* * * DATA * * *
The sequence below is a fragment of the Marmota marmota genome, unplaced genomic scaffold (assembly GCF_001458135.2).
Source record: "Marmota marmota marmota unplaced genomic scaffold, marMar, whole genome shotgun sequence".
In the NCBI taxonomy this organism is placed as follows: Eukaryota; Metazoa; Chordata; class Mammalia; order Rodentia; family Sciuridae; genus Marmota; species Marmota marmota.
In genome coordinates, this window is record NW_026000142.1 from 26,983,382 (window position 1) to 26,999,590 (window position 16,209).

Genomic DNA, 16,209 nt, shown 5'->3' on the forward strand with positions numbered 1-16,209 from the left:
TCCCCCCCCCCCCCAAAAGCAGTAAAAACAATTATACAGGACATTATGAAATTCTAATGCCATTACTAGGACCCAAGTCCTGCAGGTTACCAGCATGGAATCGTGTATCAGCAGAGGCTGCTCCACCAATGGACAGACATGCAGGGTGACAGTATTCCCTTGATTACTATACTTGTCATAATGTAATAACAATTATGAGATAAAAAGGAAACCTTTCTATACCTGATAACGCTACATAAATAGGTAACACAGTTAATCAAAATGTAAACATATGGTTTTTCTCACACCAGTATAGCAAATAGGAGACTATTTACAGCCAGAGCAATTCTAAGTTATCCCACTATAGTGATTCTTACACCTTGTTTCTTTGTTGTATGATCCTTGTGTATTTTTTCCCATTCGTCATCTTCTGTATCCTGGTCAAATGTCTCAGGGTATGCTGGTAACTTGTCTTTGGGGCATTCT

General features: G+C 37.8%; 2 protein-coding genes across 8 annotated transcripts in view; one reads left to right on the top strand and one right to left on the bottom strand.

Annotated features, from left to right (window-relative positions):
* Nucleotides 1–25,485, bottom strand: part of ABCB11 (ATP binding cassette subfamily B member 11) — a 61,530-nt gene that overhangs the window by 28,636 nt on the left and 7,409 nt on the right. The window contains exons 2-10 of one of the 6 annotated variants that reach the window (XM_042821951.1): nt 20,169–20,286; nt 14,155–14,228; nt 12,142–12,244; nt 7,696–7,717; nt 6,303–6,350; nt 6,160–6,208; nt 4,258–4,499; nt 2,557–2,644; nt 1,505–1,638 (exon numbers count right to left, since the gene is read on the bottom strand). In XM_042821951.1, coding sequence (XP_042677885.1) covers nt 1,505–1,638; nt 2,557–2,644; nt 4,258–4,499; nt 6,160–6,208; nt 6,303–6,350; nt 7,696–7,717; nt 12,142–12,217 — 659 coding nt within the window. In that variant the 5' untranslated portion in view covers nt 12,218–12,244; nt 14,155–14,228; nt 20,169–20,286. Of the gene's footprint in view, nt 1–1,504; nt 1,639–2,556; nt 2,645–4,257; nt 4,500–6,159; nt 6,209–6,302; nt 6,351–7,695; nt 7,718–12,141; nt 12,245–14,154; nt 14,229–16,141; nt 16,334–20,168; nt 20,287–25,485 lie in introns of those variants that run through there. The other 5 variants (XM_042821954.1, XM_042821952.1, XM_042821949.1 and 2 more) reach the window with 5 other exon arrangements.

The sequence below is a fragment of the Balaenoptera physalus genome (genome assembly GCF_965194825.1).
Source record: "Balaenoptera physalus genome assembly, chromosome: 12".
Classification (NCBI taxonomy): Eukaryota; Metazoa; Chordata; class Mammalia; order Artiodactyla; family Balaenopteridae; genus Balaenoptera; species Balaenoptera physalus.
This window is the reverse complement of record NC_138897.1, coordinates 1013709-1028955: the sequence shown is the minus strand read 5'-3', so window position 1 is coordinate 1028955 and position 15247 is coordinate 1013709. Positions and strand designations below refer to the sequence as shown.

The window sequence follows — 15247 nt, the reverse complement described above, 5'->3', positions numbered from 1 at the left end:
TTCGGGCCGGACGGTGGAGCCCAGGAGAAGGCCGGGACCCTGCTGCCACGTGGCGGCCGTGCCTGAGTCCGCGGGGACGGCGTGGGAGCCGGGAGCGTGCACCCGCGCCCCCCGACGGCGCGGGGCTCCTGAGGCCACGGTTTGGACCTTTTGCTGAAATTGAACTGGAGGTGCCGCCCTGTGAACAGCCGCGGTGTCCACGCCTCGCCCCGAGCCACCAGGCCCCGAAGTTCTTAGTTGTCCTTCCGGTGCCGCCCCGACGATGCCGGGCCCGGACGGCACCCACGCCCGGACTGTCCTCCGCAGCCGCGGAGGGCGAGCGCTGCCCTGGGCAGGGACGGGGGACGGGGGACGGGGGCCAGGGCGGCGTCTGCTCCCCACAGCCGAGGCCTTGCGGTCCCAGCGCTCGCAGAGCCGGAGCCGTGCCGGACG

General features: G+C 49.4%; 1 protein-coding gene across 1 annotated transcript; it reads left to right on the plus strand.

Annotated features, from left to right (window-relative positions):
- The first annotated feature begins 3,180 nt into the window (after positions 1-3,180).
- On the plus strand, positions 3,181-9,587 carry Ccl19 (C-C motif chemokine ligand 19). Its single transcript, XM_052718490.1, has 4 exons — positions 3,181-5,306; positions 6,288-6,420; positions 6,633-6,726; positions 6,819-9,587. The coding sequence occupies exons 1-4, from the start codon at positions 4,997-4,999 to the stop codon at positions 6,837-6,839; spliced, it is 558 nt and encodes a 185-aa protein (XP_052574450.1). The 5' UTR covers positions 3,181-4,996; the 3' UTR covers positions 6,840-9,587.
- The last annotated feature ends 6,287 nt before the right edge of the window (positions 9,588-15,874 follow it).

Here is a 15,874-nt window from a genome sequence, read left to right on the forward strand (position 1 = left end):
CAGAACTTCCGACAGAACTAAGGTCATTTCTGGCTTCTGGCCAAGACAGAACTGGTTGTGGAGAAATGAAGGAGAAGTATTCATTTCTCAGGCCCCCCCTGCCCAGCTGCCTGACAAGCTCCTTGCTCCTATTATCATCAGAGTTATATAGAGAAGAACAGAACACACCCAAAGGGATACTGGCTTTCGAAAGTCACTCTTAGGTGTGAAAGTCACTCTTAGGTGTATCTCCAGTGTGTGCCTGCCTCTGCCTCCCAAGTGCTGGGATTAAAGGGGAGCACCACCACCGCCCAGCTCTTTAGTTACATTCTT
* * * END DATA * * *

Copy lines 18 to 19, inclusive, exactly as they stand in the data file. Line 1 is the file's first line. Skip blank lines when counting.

- The first annotated feature begins 3,180 nt into the window (after positions 1-3,180).
- On the plus strand, positions 3,181-9,587 carry Ccl19 (C-C motif chemokine ligand 19). Its single transcript, XM_052718490.1, has 4 exons — positions 3,181-5,306; positions 6,288-6,420; positions 6,633-6,726; positions 6,819-9,587. The coding sequence occupies exons 1-4, from the start codon at positions 4,997-4,999 to the stop codon at positions 6,837-6,839; spliced, it is 558 nt and encodes a 185-aa protein (XP_052574450.1). The 5' UTR covers positions 3,181-4,996; the 3' UTR covers positions 6,840-9,587.